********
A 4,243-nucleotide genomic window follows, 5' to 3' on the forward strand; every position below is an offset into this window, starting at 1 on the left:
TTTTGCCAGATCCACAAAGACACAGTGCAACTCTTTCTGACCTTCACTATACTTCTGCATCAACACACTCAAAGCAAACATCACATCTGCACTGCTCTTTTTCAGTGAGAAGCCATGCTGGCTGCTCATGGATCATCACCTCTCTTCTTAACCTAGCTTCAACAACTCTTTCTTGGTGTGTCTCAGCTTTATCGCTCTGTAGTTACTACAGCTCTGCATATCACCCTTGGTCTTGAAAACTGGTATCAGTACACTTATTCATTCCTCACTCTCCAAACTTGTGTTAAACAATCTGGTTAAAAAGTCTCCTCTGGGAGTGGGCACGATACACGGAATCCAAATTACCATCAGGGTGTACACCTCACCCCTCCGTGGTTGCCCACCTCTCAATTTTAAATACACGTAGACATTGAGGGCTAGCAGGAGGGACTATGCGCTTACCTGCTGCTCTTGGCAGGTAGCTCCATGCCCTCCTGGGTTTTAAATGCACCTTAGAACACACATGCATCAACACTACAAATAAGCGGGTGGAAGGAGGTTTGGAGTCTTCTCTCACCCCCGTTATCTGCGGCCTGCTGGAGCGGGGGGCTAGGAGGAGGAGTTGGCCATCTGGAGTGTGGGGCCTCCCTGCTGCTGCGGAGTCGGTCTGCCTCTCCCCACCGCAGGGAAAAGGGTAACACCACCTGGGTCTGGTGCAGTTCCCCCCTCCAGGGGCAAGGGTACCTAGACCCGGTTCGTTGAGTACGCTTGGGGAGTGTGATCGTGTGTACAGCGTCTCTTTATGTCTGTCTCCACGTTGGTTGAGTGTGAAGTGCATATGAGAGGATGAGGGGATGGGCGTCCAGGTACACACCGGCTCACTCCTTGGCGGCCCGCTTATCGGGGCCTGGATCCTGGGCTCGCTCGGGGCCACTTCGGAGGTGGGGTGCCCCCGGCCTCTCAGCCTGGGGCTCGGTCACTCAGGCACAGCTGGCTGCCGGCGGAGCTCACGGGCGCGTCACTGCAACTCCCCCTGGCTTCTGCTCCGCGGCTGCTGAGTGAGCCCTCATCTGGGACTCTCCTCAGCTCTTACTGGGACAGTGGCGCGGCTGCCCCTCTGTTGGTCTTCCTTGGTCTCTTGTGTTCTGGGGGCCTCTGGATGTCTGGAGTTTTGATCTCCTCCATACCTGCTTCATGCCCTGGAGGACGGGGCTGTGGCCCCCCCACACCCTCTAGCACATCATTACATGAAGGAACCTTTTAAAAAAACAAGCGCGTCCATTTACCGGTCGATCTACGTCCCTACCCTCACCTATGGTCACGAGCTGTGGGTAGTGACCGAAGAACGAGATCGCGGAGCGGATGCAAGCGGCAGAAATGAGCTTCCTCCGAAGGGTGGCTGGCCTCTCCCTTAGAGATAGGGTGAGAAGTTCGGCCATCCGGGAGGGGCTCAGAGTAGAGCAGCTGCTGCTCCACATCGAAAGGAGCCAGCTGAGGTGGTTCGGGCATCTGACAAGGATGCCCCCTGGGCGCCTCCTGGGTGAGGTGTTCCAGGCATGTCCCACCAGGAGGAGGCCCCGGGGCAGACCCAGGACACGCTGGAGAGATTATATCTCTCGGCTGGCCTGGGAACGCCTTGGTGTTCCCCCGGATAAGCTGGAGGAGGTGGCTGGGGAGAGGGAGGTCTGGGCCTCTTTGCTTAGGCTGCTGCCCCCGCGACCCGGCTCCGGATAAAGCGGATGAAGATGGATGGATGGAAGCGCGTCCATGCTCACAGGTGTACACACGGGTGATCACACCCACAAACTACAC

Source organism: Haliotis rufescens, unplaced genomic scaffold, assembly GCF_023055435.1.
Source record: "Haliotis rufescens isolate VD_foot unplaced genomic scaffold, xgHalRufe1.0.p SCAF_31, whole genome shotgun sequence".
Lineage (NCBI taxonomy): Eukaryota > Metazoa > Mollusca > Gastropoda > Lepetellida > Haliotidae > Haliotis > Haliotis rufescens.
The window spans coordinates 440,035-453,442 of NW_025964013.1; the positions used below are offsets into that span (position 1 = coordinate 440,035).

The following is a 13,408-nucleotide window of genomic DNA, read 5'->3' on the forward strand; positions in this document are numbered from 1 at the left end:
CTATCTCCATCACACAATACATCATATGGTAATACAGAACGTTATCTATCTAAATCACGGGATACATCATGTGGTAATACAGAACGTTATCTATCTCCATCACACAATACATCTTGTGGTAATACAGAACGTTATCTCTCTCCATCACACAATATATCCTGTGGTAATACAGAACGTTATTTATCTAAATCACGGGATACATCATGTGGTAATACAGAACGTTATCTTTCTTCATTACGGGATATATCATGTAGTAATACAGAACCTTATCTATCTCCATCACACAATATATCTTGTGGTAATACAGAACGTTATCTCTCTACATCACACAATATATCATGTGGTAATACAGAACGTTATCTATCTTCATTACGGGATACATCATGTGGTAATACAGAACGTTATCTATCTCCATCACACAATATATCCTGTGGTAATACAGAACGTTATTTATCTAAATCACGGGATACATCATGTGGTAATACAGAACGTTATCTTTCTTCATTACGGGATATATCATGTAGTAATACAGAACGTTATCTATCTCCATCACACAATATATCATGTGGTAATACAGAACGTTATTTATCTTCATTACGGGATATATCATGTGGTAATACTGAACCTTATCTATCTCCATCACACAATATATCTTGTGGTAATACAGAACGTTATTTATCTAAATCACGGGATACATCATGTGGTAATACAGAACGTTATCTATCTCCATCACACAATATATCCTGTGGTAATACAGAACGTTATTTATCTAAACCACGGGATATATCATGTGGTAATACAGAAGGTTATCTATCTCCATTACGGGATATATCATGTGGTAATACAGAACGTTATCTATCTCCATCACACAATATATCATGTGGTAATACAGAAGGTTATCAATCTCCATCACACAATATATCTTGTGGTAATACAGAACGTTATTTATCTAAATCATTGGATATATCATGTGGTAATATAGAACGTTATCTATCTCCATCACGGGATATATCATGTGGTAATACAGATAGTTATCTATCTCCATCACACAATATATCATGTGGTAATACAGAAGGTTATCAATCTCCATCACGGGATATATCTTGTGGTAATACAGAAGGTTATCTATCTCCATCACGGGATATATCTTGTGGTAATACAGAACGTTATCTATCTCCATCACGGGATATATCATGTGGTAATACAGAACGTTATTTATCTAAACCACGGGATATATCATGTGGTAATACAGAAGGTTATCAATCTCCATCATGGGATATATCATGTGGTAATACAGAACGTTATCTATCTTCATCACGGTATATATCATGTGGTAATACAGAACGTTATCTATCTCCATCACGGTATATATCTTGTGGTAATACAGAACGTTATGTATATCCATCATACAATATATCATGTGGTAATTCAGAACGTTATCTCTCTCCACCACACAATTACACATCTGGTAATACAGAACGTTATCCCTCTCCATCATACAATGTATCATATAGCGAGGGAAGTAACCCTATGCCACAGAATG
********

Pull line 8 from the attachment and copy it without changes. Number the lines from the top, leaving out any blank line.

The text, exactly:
CTATCTCCATCACACAATACATCATATGGTAATACAGAACGTTATCTATCTAAATCACGGGATACATCATGTGGTAATACAGAACGTTATCTATCTCCATCACACAATACATCTTGTGGTAATACAGAACGTTATCTCTCTCCATCACACAATATATCCTGTGGTAATACAGAACGTTATTTATCTAAATCACGGGATACATCATGTGGTAATACAGAACGTTATCTTTCTTCATTACGGGATATATCATGTAGTAATACAGAACCTTATCTATCTCCATCACACAATATATCTTGTGGTAATACAGAACGTTATCTCTCTACATCACACAATATATCATGTGGTAATACAGAACGTTATCTATCTTCATTACGGGATACATCATGTGGTAATACAGAACGTTATCTATCTCCATCACACAATATATCCTGTGGTAATACAGAACGTTATTTATCTAAATCACGGGATACATCATGTGGTAATACAGAACGTTATCTTTCTTCATTACGGGATATATCATGTAGTAATACAGAACGTTATCTATCTCCATCACACAATATATCATGTGGTAATACAGAACGTTATTTATCTTCATTACGGGATATATCATGTGGTAATACTGAACCTTATCTATCTCCATCACACAATATATCTTGTGGTAATACAGAACGTTATTTATCTAAATCACGGGATACATCATGTGGTAATACAGAACGTTATCTATCTCCATCACACAATATATCCTGTGGTAATACAGAACGTTATTTATCTAAACCACGGGATATATCATGTGGTAATACAGAAGGTTATCTATCTCCATTACGGGATATATCATGTGGTAATACAGAACGTTATCTATCTCCATCACACAATATATCATGTGGTAATACAGAAGGTTATCAATCTCCATCACACAATATATCTTGTGGTAATACAGAACGTTATTTATCTAAATCATTGGATATATCATGTGGTAATATAGAACGTTATCTATCTCCATCACGGGATATATCATGTGGTAATACAGATAGTTATCTATCTCCATCACACAATATATCATGTGGTAATACAGAAGGTTATCAATCTCCATCACGGGATATATCTTGTGGTAATACAGAAGGTTATCTATCTCCATCACGGGATATATCTTGTGGTAATACAGAACGTTATCTATCTCCATCACGGGATATATCATGTGGTAATACAGAACGTTATTTATCTAAACCACGGGATATATCATGTGGTAATACAGAAGGTTATCAATCTCCATCATGGGATATATCATGTGGTAATACAGAACGTTATCTATCTTCATCACGGTATATATCATGTGGTAATACAGAACGTTATCTATCTCCATCACGGTATATATCTTGTGGTAATACAGAACGTTATGTATATCCATCATACAATATATCATGTGGTAATTCAGAACGTTATCTCTCTCCACCACACAATTACACATCTGGTAATACAGAACGTTATCCCTCTCCATCATACAATGTATCATATAGCGAGGGAAGTAACCCTATGCCACAGAATG